So thank you Colette. Without you my sewing machine would just be collecting dust!

Sandy magpiestitcher.wordpress.com

“practice garments,” aka wearable muslins. Example: I want to make a tank top out of rayon challis. I don’t want to sew darts in rayon challis, so that means adapting the dartless FBA in my T-shirt pattern to a pattern for a woven (probably the Sorbetto) and cutting it on the bias. I bought a yard of nice, stable, well-behaved cotton lawn and made myself a summer nightdress using all the techniques I will use on the tank: Bias cut, French seams, self-fabric bias binding, rolled hem. I now have a very nice nightdress for about $5 (1/4 what I’d pay in a store), and the techniques won’t give me any trouble (the jury is still out on what the fabric will do!).

Judy

Like this conversation and reading posts here! I learned to sew in junior high home ec, so that dates me. Been sewing over 50 years, but have had a few breaks.

Never made a muslin, and find that idea unattractive though I’d probably do it with a sewing pal if one was handy. What I do is buy reasonable facsimile fabric at as deep a discount as possible, something I can tolerate but probably is not my first choice but ok to practice on. That becomes my muslin, and I learn as I go, try new techniques and will wear the trial garment if it turns out ok.

Also, instead of doing muslins for learning, I try as much refashioning as possible to use old garments. Just up-cycled a few knit nighties and created shorties with tops for summer sleeps. Saw summer pjs being sold as separates with hefty price tags and felt great about actually saving some money this way. Sewing is not, in my experience, an inexpensive hobby.

Also, I read a lot and keep a list of sewing “fear factor” items that I plan to research and assemble info for reference. Coming up is pants-sewing and after I get past the fitting issues, I’m heading toward sewing a pair of jeans!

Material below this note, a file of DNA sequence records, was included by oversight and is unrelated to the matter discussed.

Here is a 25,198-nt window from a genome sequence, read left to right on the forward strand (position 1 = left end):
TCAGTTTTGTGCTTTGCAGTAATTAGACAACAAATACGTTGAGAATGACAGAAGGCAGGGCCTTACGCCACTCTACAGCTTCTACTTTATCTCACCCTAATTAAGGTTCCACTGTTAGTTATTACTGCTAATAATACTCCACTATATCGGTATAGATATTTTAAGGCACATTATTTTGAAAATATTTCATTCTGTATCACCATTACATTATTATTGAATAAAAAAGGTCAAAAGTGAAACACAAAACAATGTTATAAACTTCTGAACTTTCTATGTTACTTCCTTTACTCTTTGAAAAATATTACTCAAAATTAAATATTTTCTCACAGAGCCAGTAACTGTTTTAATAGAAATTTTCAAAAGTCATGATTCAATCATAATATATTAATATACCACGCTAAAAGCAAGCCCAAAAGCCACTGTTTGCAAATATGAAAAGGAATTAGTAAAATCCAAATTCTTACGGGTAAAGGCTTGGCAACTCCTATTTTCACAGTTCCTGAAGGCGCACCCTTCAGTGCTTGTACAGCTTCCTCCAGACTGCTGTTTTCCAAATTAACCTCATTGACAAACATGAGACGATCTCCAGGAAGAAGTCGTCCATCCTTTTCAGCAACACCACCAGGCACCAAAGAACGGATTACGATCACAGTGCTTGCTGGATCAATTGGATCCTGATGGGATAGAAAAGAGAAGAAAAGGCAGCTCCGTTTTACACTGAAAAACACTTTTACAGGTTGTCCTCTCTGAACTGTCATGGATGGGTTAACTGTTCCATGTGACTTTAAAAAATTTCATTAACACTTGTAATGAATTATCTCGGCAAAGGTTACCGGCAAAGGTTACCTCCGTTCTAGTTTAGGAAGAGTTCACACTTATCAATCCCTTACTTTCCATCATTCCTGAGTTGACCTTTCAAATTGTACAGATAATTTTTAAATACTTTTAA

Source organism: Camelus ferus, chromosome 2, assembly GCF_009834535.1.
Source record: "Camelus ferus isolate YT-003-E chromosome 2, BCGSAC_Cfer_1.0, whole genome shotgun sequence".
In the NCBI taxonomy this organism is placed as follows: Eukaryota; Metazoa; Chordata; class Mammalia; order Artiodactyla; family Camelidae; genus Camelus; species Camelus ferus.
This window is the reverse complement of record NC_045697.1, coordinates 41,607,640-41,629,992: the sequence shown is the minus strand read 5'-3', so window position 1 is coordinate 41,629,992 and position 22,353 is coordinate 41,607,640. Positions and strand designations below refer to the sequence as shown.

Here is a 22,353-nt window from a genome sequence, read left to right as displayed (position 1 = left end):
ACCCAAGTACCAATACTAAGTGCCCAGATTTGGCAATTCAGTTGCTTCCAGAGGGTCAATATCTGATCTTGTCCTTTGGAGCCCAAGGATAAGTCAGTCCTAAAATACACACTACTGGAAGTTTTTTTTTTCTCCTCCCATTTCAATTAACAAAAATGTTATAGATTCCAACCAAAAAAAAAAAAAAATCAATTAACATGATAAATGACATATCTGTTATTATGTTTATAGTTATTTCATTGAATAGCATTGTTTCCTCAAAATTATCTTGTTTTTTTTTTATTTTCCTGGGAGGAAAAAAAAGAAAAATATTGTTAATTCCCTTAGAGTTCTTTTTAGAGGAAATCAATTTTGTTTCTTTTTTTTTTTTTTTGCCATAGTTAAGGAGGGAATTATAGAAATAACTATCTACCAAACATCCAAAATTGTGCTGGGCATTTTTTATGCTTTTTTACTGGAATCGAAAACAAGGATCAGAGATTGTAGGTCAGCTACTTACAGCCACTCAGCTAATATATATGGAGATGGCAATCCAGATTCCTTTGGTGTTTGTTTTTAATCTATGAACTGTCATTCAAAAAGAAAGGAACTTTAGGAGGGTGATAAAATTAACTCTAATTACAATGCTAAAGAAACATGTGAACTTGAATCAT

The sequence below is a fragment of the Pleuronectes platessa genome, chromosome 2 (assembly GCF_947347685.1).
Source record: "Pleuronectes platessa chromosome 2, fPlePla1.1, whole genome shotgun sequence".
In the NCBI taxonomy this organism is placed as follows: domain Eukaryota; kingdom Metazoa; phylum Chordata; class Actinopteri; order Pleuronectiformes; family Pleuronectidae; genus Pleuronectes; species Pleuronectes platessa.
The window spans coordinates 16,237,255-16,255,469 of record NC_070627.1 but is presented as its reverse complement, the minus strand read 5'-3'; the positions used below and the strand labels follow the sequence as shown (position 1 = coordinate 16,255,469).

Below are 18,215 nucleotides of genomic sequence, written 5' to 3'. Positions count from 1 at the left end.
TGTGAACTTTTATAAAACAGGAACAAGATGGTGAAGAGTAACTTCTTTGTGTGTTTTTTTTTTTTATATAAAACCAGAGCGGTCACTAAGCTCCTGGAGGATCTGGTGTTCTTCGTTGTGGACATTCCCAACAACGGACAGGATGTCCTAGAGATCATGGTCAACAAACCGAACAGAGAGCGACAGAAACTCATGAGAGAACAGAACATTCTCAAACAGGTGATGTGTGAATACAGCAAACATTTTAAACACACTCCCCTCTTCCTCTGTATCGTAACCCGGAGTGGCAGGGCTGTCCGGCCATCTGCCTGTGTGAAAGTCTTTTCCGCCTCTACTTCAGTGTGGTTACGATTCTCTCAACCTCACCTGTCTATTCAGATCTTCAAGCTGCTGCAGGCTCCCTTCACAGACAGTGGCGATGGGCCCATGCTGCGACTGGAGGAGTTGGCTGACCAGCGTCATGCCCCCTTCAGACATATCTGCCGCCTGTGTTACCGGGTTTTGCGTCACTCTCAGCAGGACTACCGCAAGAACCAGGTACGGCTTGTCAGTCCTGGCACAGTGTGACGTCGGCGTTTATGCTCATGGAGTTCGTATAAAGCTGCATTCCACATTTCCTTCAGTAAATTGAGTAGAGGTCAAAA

Probably the biggest plus in my repertoire is my learned ability to fail and learn then move on. Though I struggle with perfectionist tendencies, I let go when I sew and relax. It’s fine when I’m in learning mode to make mistakes and adjustments. Sewing has been a focus for lifelong learning and satisfaction this way.

Elsie

My Mum taught me the basics a couple of years ago. We live quite far apart though so I tend to use a combination of sew-alongs and blogs, and then I’ll ask my Mum over the phone if I get stuck. We have very different approaches though, she’s very methodical and precise whereas I’m more impatient and willing to fudge things to get through.

I find it interesting how sewing is such a different learning experience for me than knitting. I learned to knit several years ago and made a concerted effort to try and always pick patterns with new techniques (cables, lace, colourwork etc.). However, I decided fairly early on to sew rather than buy clothes so I feel like I’m often playing catch-up (career shifts mean lots of new workwear, plus during term time I get very little time/energy for sewing) so I’m likely to go for things that are fast or that I’d sewn before rather than prioritising new skills, though of course every time I sew I’m refining my skills in some ways.

I have learned a huge amount, but sewing is so vast it can sometimes feel like a daunting task. I like the ‘Just Sew It’ advice, it’s definitely helped me at times, and often when I just get on with a project it’s not as hard as I thought.

Robin